Our tour guide assured us that Lisa and Donnie are indeed ok. But they got divorced last year.
You can also see that they’ve written ‘You Loot U Die’ on the door. Looting is an enormous problem here. In some neighbourhoods only one home on an entire street may be repaired, which leaves them in a lonely and vulnerable position. While repairs are underway, looters come to steal electrical and plumbing materials, appliances, flooring, or any other building materials they can find.
People have been defending their properties with their shotguns, and looters have been killed.

Many people are living in trailers provided by FEMA.

Former strip mall and bank. Many businesses haven’t returned.

Former car dealership:

Deserted and boarded up church:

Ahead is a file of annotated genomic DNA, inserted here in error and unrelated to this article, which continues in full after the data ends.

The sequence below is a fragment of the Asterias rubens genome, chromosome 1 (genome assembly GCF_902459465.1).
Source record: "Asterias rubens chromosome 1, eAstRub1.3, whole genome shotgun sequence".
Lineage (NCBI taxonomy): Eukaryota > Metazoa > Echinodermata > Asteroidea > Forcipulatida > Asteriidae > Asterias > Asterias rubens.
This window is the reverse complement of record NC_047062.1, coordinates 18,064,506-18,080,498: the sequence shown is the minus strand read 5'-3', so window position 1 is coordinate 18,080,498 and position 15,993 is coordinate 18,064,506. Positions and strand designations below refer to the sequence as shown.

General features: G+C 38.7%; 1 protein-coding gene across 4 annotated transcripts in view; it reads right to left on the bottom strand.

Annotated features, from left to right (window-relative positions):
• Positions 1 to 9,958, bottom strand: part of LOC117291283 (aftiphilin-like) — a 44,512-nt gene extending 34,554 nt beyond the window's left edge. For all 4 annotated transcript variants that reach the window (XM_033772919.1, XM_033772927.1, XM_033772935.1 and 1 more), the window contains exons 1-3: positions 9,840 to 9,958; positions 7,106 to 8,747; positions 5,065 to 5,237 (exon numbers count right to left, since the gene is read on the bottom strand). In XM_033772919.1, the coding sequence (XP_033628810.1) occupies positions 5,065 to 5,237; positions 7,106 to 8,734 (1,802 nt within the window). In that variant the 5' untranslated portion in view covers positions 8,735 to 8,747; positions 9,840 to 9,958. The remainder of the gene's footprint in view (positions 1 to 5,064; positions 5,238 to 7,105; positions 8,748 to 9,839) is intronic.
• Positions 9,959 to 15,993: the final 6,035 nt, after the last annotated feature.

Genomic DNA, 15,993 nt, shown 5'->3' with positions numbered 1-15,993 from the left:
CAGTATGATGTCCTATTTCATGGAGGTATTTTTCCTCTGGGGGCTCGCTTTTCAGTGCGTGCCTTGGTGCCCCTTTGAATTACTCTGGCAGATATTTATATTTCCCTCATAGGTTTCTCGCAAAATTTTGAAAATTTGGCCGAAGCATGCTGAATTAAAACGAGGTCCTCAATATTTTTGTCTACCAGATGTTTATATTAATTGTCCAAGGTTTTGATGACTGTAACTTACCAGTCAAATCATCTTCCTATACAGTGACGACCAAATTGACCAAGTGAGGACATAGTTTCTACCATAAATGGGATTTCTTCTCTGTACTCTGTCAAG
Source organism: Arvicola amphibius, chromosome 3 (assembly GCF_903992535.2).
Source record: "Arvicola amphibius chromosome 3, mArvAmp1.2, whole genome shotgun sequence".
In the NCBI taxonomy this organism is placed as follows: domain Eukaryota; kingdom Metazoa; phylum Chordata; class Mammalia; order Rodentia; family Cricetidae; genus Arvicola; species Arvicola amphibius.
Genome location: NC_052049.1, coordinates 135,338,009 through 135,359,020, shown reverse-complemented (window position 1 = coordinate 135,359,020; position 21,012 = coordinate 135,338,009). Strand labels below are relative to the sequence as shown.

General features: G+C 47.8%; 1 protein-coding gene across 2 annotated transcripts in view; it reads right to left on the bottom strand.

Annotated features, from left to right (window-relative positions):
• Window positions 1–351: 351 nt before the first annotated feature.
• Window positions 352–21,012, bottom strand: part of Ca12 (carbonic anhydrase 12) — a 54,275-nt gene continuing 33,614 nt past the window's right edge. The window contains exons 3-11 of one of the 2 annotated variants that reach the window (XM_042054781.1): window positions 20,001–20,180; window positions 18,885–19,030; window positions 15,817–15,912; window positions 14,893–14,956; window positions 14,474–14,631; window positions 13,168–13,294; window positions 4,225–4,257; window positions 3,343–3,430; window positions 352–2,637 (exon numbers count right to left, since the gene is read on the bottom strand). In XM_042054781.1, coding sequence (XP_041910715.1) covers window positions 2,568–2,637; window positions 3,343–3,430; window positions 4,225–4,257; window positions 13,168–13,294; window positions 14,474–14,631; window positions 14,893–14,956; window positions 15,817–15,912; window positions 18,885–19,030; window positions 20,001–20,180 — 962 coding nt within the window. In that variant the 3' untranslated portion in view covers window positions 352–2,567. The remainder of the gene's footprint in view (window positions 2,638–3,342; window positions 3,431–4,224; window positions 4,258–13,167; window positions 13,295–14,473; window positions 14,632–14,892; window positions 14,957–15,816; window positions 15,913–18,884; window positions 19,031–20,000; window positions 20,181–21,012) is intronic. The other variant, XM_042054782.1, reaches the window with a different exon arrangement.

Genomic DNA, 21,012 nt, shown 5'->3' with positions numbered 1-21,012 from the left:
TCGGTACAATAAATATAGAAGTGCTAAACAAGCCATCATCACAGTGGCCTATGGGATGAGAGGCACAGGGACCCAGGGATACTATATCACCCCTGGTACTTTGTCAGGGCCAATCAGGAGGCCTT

Former golf course. Now a lagoon.

Fortunately these beautiful 300-year-old oak trees survived, but thousands were destroyed.

Signs for repairs and construction work are everywhere:

I find this amusing. Your satisfaction is guaranteed. Ummmm… surely if you’ve hired someone to level your house, then you’ll be satisfied if it’s not there anymore, and dissatisfied if it’s still standing. Pretty easy to tell if the job is done right, no?

Kudos to the people of New Orleans who won’t let this tragedy beat them down.

I heart my muffin.


French Quarter

Filed under: Uncategorized — oshikagang @ 2:39 am

Here are some images from the lovely French Quarter. You can see the appeal, even without being drunk. It’s like not being in the US anymore.